Roberto Succo

Movie Review by Alice Castle

Starring: Stefano Cassetti, Isild Le Besco, Patrick dell’Isola, Vincent Deneriaz, Viviana Aliberti

Director: Cedric Kahn

Roberto Succo was a convicted rapist and murderer who terrorised women along the Mediterranean and up to Savoy in the late 80s. As France’s enemy number one, Succo was the subject of a huge manhunt which ended with him killing two policemen before ending his own life in custody in Italy. In Cedric Kahn’s film Succo is played by the magnetic Stefano Cassetti, an Italian unknown who Kahn selected for his under-the-surface-any-moment-could-turn-violent quality – (if indeed you should be calling that a quality!).

In a Bonnie and Clyde-esque treatment of the years leading to his arrest, Kahn forces you to question your feelings and sympathy for the criminal – portraying Succo as a rather sad, lonely individual who managed to keep a non-violent, weekend relationship going with a young schoolgirl Lea (Isild Le Besco) throughout the period when his weeksdays involved breaking into houses, robbing and raping women.

The script was based on a book by Pascale Froment, a journalist who wrote a psychological study on Succo. How he maintained a non-violent relationship with Lea, was something that fascinated Froment about Succo. As the only person Succo ever becomes close to, Lea did begin to sense that something was not quite right about Succo but she kept quiet. Even when his habit of cleaning his toe nails with a sharp knife or the fact he was driving a different car every weekend disturbed her she kept quiet – and in the film you don’t get the feeling it is through fear. Lea forced herself to deny that anything was too perturbing about Succo, and they maintained their relationship for almost a year. Eventually she does realise that she must end the relationship after Roberto Succo tells her that he killed his own parents back in Italy.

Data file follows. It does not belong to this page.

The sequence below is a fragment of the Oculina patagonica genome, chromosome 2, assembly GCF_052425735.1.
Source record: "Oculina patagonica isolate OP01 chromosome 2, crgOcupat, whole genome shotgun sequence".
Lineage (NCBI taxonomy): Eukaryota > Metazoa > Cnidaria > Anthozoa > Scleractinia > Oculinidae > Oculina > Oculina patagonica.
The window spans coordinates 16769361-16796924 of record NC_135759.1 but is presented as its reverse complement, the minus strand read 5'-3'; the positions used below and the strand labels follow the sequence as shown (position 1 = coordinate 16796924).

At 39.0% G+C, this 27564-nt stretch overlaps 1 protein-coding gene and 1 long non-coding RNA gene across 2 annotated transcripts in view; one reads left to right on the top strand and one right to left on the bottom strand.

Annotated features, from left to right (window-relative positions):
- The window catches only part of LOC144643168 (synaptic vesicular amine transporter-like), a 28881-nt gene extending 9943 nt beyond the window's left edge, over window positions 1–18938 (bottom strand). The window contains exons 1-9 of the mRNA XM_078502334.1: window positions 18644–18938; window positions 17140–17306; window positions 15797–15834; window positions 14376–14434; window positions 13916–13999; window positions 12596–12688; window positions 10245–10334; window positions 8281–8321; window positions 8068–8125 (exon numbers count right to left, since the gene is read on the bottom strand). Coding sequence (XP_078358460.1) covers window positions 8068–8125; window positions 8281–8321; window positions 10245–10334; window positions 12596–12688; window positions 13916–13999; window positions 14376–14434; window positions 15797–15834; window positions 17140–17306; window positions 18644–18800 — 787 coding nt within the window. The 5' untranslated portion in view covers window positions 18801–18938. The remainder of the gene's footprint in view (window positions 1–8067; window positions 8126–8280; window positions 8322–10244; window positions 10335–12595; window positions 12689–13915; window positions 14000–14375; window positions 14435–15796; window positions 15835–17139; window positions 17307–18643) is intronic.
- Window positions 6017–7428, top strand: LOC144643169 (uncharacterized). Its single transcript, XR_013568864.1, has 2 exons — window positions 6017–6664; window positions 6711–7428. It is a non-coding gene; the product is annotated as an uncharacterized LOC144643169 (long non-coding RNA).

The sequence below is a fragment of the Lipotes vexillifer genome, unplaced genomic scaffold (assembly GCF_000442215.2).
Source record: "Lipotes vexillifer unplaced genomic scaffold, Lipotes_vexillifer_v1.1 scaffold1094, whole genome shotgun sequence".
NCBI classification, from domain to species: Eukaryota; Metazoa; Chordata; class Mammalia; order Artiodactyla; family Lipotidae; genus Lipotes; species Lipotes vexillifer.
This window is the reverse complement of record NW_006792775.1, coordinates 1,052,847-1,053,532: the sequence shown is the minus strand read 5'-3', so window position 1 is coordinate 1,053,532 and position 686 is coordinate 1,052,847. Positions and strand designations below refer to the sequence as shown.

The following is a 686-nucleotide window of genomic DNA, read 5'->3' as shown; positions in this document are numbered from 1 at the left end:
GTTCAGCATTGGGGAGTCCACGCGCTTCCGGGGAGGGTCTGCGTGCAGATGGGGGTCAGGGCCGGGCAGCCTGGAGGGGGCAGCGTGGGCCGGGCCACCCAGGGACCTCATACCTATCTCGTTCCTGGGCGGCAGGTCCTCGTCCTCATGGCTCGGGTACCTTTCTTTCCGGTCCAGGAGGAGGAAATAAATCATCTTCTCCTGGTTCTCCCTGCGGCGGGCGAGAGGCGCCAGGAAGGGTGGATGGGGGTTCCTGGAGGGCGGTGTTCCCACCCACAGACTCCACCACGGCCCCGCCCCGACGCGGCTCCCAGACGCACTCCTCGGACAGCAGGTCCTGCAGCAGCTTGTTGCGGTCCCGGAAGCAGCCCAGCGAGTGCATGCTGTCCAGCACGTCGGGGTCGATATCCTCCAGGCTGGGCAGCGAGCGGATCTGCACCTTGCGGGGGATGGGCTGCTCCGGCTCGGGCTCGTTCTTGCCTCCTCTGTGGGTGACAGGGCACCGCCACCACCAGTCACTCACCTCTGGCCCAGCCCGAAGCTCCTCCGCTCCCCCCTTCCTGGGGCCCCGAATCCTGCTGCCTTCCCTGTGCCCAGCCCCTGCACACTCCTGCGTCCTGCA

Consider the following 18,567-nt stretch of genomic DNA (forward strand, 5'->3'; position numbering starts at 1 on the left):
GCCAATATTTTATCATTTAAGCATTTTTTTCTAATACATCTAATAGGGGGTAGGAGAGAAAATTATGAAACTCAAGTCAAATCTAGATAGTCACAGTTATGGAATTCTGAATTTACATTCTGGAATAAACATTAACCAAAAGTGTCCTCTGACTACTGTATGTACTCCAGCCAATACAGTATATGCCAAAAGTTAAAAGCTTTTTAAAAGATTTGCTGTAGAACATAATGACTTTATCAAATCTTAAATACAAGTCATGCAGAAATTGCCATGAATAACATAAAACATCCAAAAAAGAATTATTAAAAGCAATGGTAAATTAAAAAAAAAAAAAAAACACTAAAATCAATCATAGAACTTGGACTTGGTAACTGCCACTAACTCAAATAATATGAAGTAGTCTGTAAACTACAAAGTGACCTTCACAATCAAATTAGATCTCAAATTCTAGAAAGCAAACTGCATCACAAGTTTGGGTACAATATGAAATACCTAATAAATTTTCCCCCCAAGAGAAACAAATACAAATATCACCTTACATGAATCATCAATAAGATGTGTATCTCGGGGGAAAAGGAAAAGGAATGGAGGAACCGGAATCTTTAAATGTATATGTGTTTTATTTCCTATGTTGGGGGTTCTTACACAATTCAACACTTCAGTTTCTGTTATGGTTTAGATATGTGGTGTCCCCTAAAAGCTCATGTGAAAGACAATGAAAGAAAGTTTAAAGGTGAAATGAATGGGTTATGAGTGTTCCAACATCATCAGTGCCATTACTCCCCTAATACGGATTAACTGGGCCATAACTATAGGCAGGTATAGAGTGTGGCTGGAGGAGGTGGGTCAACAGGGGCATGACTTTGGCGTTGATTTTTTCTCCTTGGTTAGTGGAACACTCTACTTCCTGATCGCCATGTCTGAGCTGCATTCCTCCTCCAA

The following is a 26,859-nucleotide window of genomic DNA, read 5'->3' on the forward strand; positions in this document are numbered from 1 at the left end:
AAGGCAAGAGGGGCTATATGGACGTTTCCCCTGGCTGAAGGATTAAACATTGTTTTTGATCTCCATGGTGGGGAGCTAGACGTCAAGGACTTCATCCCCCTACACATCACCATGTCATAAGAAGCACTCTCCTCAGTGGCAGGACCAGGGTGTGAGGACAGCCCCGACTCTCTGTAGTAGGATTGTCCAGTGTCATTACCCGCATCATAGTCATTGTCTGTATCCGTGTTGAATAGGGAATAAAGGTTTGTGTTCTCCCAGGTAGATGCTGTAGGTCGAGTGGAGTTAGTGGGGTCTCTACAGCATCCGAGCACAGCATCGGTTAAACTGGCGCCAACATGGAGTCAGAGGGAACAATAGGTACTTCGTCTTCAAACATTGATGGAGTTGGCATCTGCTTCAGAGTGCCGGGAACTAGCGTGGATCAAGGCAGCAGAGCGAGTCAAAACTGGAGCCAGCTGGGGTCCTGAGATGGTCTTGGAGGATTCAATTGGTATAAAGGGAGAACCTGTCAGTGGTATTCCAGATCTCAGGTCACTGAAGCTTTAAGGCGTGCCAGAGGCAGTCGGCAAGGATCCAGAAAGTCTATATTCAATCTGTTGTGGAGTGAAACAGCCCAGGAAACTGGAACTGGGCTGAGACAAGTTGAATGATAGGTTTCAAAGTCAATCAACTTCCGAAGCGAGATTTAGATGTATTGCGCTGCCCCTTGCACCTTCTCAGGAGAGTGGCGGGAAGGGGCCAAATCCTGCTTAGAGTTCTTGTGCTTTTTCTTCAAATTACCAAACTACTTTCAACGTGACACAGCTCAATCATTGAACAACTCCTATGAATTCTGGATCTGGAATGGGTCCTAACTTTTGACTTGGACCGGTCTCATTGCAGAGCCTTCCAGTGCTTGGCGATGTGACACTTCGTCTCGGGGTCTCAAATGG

There is always the feeling that given proper love and care, Succo would not have turned to crime. Whether it was true or not, we view some of his kidnappings where he never laid a finger on his victims, and was even polite. The most notable, was the medical student who he kidnapped and kept prisoner for a whole night in her own car, before kissing her on both cheeks and wishing her good luck in her exams. What amazed me was how calm she was! The other astonishingly cool victim, was the calm and practical Swiss school teacher (Viviana Aliberti) who drove Succo through several road blocks along the border to avoid him shooting her in the head.

I do believe that Kahn has tried to avoid glamorising Succo – there are plenty of gruesome photos to add realism to the horror of his crimes – and I wasn’t living on the COte d’Azur at the time. But there is danger in making the man a psychologically fascinating criminal legend, in the guise of a modern day Jack the Ripper perhaps. When the film was released in France people protested outside cinemas and at Cannes police officers held a symbolic protest against the picture in memory of the colleagues who were murdered by Succo.

4 out of 6 stars

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